**D.3 Ito**'s** Lemma
**

H |

n this topic, we apply the theory developed in Topic 6.7 to an actual hedging example. Recall that initially, the arbitrage-free present value of the futures price is zero, but as subsequent shifts occur in interest rates, this is no longer the case. Here we consider the case of shifts in interest rates that occur *subsequently to the time of settlement of the futures contract*.

Here we assume that X is the price of some asset, and that price changes are described by the following general diffusion process:

Let
*f(x,t)* be the value at time *t*
of *any* derivative security defined on *x*
(such as a call option). Here we
show that the derivative price, *f*,
also follows a diffusion process:

This
is an important characterization because it describes precisely how the *common* underlying source of uncertainty, *dz*, affects both asset and derivative prices.
Looking ahead, this enables a riskless hedge to be designed between the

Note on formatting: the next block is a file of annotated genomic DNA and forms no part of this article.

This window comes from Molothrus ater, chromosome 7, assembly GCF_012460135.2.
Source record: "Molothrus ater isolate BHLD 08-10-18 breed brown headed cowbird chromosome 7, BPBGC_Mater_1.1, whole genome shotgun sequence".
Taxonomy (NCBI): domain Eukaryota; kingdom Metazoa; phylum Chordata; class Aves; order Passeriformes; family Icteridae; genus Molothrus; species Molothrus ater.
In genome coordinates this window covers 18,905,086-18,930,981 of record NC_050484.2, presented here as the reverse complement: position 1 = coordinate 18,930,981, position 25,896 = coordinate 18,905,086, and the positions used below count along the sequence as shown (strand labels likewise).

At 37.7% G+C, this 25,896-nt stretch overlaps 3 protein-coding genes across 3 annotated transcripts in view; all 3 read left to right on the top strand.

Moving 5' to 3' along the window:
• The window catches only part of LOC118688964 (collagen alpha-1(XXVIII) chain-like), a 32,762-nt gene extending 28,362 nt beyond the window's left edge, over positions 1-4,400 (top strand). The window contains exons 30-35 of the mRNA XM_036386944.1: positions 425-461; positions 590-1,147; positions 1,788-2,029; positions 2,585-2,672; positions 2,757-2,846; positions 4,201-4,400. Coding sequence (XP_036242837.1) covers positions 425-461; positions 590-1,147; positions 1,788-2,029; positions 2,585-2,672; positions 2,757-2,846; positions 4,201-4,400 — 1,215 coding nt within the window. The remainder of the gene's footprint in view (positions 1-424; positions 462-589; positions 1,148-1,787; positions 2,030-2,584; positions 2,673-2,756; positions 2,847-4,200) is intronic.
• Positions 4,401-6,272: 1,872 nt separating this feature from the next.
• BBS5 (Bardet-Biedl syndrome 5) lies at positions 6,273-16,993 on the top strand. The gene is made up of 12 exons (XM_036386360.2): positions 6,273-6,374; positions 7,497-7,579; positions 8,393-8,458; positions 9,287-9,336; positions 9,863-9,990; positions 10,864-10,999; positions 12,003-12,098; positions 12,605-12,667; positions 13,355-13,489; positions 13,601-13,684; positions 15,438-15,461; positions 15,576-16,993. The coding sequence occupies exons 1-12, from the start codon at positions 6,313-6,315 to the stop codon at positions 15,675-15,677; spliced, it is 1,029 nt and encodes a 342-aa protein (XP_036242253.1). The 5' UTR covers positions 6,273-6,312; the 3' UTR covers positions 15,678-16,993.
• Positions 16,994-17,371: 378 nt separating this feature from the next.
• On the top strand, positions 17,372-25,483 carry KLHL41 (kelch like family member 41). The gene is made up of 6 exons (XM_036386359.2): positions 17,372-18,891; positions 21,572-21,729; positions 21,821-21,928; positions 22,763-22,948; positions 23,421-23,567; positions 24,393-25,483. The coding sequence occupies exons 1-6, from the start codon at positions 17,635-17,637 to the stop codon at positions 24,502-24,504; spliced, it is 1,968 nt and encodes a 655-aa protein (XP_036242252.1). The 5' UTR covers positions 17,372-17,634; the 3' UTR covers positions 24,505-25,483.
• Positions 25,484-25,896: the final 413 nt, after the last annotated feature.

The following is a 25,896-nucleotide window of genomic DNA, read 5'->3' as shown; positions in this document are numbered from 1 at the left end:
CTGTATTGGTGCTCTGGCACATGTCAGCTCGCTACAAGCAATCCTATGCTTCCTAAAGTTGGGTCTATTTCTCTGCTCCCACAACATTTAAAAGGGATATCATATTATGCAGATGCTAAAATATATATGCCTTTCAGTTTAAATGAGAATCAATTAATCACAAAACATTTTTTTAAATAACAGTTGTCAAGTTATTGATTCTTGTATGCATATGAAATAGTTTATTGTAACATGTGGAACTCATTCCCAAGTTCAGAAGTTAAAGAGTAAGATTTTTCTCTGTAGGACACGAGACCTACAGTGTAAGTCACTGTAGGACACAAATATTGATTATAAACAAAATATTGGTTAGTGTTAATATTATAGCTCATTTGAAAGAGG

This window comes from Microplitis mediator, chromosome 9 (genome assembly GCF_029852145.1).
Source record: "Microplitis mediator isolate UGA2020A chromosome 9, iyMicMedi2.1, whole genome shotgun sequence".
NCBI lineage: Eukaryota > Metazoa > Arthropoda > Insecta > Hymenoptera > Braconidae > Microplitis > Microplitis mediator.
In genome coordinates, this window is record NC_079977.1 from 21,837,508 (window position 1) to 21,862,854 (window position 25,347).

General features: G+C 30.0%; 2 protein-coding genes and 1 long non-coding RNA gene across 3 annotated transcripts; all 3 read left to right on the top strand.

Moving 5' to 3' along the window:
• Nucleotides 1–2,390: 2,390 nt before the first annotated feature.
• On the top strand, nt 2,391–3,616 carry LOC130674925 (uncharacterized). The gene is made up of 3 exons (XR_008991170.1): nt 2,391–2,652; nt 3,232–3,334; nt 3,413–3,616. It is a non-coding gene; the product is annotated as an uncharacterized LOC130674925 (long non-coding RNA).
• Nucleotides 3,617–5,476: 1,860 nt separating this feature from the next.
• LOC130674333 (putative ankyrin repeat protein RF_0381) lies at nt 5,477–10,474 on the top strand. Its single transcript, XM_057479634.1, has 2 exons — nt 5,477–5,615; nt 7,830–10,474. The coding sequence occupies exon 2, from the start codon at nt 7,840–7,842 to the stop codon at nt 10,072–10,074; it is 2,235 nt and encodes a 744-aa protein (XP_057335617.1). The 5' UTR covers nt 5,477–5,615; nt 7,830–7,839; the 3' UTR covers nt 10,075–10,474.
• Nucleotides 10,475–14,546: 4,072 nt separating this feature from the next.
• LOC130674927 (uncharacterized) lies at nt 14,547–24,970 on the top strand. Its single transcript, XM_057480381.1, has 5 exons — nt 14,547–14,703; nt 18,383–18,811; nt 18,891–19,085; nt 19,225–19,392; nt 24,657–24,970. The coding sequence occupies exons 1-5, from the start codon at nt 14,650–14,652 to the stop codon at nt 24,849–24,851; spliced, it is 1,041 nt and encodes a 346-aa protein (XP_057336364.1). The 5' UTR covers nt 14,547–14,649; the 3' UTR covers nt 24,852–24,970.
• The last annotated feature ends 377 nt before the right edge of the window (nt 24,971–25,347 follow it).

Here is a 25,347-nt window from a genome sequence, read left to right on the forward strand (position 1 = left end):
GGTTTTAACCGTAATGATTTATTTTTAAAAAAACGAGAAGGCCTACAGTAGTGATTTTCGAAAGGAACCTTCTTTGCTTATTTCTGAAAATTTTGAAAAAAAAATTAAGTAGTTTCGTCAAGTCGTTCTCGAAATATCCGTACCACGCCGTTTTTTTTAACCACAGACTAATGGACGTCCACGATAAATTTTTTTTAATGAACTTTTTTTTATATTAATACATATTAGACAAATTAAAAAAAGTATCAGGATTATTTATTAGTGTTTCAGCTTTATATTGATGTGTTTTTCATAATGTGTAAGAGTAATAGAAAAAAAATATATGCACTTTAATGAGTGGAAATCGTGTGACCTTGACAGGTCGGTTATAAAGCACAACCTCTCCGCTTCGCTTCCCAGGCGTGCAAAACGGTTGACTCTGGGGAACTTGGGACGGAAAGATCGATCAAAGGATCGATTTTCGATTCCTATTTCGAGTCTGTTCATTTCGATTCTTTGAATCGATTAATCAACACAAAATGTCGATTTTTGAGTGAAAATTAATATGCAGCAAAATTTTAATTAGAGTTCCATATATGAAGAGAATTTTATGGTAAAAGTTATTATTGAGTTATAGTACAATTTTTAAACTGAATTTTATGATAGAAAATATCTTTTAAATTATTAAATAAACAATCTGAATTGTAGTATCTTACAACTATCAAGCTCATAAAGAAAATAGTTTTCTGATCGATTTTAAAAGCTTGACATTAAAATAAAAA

asset and its derivative that *eliminates* *dz*, and the
value of the derivative to be derived from this hedge.

An
intuitive proof of the derivative price dynamics can be obtained by taking a
second-order Taylor's series expansion of *f(x,t)*
around a point *(x**0**, y0).
*

Now,
substitute

and

to
get

As
D*t* approaches
dt, all terms involving (D*t*)2
and (D*t*)3/2
go to zero, as do any higher-order terms. The
critical part of the proof then shows that as D*t* goes to
zero, the term b2e2D*t*
becomes non-stochastic and converges to b2*dt*. To see
that the D*t* term does
not go to zero, we can write the discrete time analogue of D*x*
as

.

Therefore, (D*x*)2
retains D*t,* which approaches *dt
*as D*t* goes to zero.

With
this, the formula simplifies to

which
is known as **Ito**'s** Lemma**. It says that if
*f* is a function of *x* and *t*, then *f*
inherits the stochastic properties of *x*,
and the drift rate and volatility have to be adjusted as given by the lemma.
In particular, *df* is also
normally distributed.

For
the stock price, we have

Substituting
for x, a and b in the *df*
equation yields:

This
is the general expression for the change in a derivative's price given the stock
price process.

In
the next topic, we apply Ito's Lemma to derive the __Black-Scholes
Partial Differential Equation__. This
equation expresses the relationship between the “unknown” option valuation
function and some of its partial derivatives.